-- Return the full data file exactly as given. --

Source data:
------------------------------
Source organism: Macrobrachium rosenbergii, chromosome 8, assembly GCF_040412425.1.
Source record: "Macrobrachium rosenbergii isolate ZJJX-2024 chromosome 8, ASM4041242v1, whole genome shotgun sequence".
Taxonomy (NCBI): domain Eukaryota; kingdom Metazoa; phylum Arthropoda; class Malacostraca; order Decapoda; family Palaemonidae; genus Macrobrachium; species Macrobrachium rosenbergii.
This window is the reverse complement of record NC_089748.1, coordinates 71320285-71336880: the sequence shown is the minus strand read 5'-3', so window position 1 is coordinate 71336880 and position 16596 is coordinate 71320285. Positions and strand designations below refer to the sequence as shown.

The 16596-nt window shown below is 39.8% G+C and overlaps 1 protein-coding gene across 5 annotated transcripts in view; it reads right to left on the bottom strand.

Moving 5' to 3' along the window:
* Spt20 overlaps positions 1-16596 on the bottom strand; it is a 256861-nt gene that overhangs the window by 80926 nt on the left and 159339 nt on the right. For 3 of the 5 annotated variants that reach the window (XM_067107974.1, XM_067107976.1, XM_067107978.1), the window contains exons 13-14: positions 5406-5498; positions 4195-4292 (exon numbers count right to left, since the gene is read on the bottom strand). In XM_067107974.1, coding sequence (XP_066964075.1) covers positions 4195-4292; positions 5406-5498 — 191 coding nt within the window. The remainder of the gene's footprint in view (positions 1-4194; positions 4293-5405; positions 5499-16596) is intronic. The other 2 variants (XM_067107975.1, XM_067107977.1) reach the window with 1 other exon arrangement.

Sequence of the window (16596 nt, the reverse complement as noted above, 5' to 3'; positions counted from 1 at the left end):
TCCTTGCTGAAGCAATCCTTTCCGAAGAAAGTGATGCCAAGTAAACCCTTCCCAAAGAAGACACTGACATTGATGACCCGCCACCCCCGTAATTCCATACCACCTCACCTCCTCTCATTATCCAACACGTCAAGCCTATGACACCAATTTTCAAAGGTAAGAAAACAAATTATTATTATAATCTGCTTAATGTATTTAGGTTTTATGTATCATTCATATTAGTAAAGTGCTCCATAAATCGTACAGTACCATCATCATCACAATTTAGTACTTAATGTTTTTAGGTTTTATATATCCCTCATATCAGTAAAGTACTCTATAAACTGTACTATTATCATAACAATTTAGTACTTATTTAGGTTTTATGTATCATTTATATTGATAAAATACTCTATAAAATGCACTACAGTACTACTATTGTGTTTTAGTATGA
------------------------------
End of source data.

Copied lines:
Source organism: Macrobrachium rosenbergii, chromosome 8, assembly GCF_040412425.1.
Source record: "Macrobrachium rosenbergii isolate ZJJX-2024 chromosome 8, ASM4041242v1, whole genome shotgun sequence".
Taxonomy (NCBI): domain Eukaryota; kingdom Metazoa; phylum Arthropoda; class Malacostraca; order Decapoda; family Palaemonidae; genus Macrobrachium; species Macrobrachium rosenbergii.
This window is the reverse complement of record NC_089748.1, coordinates 71320285-71336880: the sequence shown is the minus strand read 5'-3', so window position 1 is coordinate 71336880 and position 16596 is coordinate 71320285. Positions and strand designations below refer to the sequence as shown.

The 16596-nt window shown below is 39.8% G+C and overlaps 1 protein-coding gene across 5 annotated transcripts in view; it reads right to left on the bottom strand.

Moving 5' to 3' along the window:
* Spt20 overlaps positions 1-16596 on the bottom strand; it is a 256861-nt gene that overhangs the window by 80926 nt on the left and 159339 nt on the right. For 3 of the 5 annotated variants that reach the window (XM_067107974.1, XM_067107976.1, XM_067107978.1), the window contains exons 13-14: positions 5406-5498; positions 4195-4292 (exon numbers count right to left, since the gene is read on the bottom strand). In XM_067107974.1, coding sequence (XP_066964075.1) covers positions 4195-4292; positions 5406-5498 — 191 coding nt within the window. The remainder of the gene's footprint in view (positions 1-4194; positions 4293-5405; positions 5499-16596) is intronic. The other 2 variants (XM_067107975.1, XM_067107977.1) reach the window with 1 other exon arrangement.

Sequence of the window (16596 nt, the reverse complement as noted above, 5' to 3'; positions counted from 1 at the left end):
TCCTTGCTGAAGCAATCCTTTCCGAAGAAAGTGATGCCAAGTAAACCCTTCCCAAAGAAGACACTGACATTGATGACCCGCCACCCCCGTAATTCCATACCACCTCACCTCCTCTCATTATCCAACACGTCAAGCCTATGACACCAATTTTCAAAGGTAAGAAAACAAATTATTATTATAATCTGCTTAATGTATTTAGGTTTTATGTATCATTCATATTAGTAAAGTGCTCCATAAATCGTACAGTACCATCATCATCACAATTTAGTACTTAATGTTTTTAGGTTTTATATATCCCTCATATCAGTAAAGTACTCTATAAACTGTACTATTATCATAACAATTTAGTACTTATTTAGGTTTTATGTATCATTTATATTGATAAAATACTCTATAAAATGCACTACAGTACTACTATTGTGTTTTAGTATGA